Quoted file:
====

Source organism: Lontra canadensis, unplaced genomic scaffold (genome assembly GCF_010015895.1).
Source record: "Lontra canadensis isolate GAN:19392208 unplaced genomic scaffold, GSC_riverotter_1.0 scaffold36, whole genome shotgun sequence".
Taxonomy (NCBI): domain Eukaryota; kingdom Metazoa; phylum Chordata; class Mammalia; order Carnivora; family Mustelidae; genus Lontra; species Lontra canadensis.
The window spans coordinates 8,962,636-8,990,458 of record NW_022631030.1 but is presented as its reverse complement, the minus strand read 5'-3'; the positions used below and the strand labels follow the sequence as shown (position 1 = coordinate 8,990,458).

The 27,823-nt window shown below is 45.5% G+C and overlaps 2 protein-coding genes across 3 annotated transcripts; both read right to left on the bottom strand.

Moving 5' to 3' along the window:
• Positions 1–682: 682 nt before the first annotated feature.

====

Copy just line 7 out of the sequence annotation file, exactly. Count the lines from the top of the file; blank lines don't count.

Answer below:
• Positions 1–682: 682 nt before the first annotated feature.